Congratulations to all winners! We hope your experience with ZenML will inspire more people to start building and sharing with the MLOps community worldwide.
While the entire competition was a huge learning experience for everyone involved, there were particular takeaways that our judges articulated well as they went through the submissions:
- The standard of submissions was generally high - most were end-to-end MLOps applications that included monitoring, deployment, and data validation. The judges commented that some of the projects included components that even Fortune 100 companies don’t have implemented.
- People used ZenML in many different contexts, with no one team having the same exact stacks, showing the versatility of the framework.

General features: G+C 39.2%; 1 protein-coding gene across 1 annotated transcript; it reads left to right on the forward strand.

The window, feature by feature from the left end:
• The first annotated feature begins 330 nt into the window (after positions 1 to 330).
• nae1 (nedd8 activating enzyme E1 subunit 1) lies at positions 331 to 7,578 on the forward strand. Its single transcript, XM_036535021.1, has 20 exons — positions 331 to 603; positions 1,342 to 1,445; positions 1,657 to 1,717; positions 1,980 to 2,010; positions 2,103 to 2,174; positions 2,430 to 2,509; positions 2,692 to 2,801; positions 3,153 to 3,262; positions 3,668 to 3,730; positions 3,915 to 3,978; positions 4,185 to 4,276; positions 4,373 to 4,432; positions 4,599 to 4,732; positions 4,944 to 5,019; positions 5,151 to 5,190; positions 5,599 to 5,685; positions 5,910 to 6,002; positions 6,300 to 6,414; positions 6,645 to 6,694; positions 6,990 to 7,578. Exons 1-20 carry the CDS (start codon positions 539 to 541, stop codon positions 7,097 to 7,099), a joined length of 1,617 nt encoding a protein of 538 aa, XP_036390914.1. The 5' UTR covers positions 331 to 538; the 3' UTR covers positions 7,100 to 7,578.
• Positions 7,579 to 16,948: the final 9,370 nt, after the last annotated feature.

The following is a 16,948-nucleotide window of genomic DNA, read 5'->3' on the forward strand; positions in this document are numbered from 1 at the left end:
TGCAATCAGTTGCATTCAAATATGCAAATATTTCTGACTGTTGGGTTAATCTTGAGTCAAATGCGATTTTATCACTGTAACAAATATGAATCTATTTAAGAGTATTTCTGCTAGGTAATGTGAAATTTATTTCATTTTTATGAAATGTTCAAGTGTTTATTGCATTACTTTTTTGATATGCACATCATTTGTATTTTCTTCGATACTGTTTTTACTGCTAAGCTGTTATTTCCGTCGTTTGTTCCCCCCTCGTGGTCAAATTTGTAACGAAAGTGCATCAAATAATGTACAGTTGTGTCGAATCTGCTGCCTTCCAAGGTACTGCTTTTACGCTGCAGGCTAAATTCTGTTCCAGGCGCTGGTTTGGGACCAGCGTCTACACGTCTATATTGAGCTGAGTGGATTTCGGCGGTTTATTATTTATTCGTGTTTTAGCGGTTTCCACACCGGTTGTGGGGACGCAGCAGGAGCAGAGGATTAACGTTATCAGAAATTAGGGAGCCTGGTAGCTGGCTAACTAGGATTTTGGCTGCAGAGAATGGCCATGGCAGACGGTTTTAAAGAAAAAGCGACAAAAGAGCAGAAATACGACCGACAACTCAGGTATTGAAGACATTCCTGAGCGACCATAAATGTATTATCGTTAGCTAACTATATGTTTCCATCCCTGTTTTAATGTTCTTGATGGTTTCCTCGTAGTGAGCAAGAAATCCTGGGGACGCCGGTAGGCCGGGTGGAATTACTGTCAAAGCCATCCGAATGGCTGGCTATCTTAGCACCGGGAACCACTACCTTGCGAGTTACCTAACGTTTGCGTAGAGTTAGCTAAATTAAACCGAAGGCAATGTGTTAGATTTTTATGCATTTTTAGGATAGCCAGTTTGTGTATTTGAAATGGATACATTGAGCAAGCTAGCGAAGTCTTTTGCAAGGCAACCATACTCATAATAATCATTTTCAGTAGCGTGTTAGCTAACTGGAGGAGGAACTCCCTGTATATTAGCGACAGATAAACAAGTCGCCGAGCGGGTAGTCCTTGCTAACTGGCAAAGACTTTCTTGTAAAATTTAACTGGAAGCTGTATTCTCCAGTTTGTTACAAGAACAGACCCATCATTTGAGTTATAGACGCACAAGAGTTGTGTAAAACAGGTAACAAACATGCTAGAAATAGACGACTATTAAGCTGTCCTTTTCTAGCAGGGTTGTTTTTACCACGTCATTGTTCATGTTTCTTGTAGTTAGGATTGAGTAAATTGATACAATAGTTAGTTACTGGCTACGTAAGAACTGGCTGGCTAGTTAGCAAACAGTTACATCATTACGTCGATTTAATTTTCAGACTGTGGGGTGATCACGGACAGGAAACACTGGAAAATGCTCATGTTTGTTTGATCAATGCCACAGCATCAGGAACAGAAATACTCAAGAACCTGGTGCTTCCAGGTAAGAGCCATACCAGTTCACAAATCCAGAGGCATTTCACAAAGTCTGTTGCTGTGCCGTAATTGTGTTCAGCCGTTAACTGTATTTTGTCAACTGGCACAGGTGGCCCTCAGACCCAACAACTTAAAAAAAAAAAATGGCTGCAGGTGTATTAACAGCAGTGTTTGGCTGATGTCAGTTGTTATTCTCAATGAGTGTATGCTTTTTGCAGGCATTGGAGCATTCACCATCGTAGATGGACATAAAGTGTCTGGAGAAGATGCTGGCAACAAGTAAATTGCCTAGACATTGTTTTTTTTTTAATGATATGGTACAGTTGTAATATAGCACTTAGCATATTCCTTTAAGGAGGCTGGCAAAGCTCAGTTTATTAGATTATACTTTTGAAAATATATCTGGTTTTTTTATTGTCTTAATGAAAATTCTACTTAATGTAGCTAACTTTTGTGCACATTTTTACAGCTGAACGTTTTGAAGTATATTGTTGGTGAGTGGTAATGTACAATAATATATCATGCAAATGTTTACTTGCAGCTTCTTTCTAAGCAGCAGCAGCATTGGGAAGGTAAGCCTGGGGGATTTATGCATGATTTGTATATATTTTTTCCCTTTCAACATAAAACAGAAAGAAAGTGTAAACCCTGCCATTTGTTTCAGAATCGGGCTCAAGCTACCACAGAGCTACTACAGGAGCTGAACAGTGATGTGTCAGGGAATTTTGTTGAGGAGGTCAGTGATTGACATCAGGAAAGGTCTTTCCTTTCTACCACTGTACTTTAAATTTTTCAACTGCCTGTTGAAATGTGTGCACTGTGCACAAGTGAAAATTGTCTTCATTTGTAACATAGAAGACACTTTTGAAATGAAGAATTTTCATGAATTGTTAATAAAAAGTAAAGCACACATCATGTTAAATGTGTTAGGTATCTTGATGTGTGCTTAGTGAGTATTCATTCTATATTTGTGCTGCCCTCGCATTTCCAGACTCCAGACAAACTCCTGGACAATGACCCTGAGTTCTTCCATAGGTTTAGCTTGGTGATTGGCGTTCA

- Many projects used libraries that did not have an official integration yet - something that serves as input for the ZenML roadmap.
- The biggest factor in not being able to submit a project was transitioning to the cloud.
➡️ What’s next
The Month of MLOps was one of the most enjoyable moments in the history of ZenML - and we had a blast hosting it. If you missed out on the prizes this time, or would like to participate in competitions like the Month of MLOps, join the ZenML Slack Community, and keep an eye out for more exciting announcements coming soon!